UPDATED: How BART (Bay Area Rapid Transit, San Francisco region) treats bikes on board. Simple signage and a bike graphic tell all passengers where bikes belong. Photo by Jim Dyer. More photos.
Look at the photo below and take in all the details about the bicycle’s position and orientation in relation to the vestibule, modesty panel, doors, seating, and aisle. Accommodating bicycles on many of the Chicago Transit Authority’s ‘L’ cars can be a hassle, not only for the bicycle-toting customer, but for the other passengers as well.
This photo shows what I see as the only appropriate location for a bicycle on the Red Line’s 2600-series car.
The passengers may be hit by wheels or handlebars, or have their personal space intruded upon or reduced.
The bicycle owner has the responsibility to ensure they don’t hit or disturb other passengers – to be successful with this on every trip is nearly impossible. Additionally, according to the platform position, the owner will have to move their bicycle to the other side of vestibule to allow access to the doors and aisle. Sometimes other passengers are already standing there, not paying attention, and it can be almost embarrassing to ask them to excuse you and your bicycle.
The 2600-series car in which I rode and took these photographs was built in the 1980s. I think it’s safe to say that the designers and engineers at CTA and Budd Manufacturing didn’t consider the spatial needs of bicycles in the plans. And retrofitting train cars is expensive. Bicycle riders in Chicago “get by” with the current rolling stock. (The train cars with the butterfly doors cannot accommodate wheelchairs or bicycles – there are 2 of these cars on many Blue Line runs.)
But there’s an opportunity to change things because the CTA will be asking Bombardier Transportation for some refinements on the 5000-series cars that the transit agency has been testing on all lines. Now’s our chance to request changes!
If you don’t know of the differences beforehand, you can’t recognize that this is a brand new car with a slightly different exterior design. The interior, however, differs wildly.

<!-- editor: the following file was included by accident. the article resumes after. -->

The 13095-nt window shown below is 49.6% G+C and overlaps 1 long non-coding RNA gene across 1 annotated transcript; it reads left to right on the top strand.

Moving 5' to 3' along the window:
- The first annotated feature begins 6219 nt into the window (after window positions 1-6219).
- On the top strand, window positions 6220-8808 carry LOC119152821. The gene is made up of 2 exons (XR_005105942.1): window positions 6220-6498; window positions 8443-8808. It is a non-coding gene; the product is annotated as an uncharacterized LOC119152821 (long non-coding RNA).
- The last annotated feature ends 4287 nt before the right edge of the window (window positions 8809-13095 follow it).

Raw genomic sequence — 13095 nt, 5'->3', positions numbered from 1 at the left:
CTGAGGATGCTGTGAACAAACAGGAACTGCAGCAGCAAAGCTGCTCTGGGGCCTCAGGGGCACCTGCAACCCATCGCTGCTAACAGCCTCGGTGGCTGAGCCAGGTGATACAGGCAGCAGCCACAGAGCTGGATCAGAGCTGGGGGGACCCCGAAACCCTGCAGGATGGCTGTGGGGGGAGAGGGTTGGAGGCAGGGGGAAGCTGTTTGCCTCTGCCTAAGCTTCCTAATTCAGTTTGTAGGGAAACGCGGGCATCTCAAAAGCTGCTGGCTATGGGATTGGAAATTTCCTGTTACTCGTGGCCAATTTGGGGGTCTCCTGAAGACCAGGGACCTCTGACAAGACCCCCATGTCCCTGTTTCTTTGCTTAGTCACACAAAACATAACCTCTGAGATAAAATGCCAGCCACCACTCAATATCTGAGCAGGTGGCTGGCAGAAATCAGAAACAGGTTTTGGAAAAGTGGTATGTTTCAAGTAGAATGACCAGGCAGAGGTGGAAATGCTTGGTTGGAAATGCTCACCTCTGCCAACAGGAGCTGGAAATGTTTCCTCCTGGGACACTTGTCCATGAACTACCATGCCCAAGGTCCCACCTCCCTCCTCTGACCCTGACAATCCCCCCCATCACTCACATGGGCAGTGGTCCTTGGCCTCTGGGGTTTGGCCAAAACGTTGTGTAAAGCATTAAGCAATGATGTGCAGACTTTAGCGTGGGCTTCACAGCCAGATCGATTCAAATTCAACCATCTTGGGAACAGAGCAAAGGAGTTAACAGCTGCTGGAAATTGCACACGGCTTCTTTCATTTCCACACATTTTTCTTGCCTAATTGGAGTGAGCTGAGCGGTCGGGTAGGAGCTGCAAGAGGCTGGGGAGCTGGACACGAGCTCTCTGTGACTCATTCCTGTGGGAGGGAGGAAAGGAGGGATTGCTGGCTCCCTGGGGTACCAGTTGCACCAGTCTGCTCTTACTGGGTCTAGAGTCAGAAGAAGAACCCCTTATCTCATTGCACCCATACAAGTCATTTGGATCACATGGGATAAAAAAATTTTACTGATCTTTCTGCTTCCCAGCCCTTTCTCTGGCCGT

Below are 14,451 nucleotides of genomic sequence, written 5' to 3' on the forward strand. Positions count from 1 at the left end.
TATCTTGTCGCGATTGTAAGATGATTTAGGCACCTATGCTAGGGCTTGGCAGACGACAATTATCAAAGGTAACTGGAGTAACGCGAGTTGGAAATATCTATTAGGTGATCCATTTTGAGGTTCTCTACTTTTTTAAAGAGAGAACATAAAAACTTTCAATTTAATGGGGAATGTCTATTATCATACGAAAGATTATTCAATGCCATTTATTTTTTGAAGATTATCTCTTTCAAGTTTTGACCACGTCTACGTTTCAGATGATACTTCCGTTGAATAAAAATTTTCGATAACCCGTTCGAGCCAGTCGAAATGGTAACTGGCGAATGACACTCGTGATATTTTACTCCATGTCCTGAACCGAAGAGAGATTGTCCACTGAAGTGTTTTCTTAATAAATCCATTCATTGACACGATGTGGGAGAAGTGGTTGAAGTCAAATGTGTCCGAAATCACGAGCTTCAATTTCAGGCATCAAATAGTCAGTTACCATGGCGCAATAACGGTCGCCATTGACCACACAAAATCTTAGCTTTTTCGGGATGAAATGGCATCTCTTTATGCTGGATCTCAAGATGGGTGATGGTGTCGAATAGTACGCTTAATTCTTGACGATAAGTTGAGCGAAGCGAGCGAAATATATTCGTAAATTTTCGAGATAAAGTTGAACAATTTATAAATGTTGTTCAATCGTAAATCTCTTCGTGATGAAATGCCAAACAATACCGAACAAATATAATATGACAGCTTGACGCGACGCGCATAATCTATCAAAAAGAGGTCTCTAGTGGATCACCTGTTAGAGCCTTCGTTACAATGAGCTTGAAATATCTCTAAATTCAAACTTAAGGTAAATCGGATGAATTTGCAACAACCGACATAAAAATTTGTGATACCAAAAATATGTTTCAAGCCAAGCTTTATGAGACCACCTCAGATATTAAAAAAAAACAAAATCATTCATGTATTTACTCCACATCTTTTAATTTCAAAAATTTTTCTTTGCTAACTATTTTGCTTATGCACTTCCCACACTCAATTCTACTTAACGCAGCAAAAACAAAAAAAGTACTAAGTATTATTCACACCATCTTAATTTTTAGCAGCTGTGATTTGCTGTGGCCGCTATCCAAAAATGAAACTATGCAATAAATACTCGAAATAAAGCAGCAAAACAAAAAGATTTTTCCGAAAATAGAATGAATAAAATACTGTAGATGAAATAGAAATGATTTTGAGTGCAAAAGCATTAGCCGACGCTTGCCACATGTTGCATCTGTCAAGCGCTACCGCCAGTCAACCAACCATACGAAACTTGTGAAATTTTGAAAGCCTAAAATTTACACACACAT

The most striking distance is the longitudinal or aisle-facing seats.
The new train car now provides two spaces for passengers in wheelchairs (look in the middle for the wide seat backs facing you). The seats flip up and there’s a seatbelt to hold the wheelchair in place. Photo byÂ Kevin Zolkiewicz.
Based on the design we’ve all seen, I suggest the CTA and Bombardier make the following changes to better hold bicycles on board:
- With signage and markings (on the interior walls and floor), indicate that the space for wheelchairs is a shared space and that passengers with bicycles may also use it. The signage would mention that customers with disabilities always have priority as well as mention the times bicycles are allowed on-board. This change would send a stronger message to all other passengers that bicycle owners also have a priority to use this space and they may be asked to move so a bicycle can fit here.
- In an educational and marketing campaign, teach customers about bike-on-board rules, where to place bicycles on the ‘L’, and where and when customers can expect passengers with bicycles.
- On or near the train door exterior, use markings to indicate where passengers with bicycles should board. The current system has a sign on one entrance saying, “Limit 2 bicycles this car” (see photo below). The other entrance has no sign. The confusion lies here: Should two bicycles occupy the same space, at one end of the car and only enter through the door with the sign? Or should two bicycles occupy opposite ends of the car and enter through either door? If the former is preferred, the second door could have a sign that says one should enter with their bicycle through the other door.
- Install a method or mechanism that can hold a bicycle still. This could be with a hook, a seatbelt, or a “groove” in the floor. In Minneapolis, passengers with bicycles can hang them (see photo below).
- Install a light at each door in the car that would pulse to indicate which doors will open at the next platform (left or right). This can help passengers with bicycles know where other customers will be alighting and boarding.
I have some other ideas for the 5000-series cars but not related to bicycling.
Photo of exterior bicycle sign. Photo by Payton Chung.
Photo of bicycle hanging from hook within the Minneapolis-St. Paul Metro Transit Hiawatha light rail train.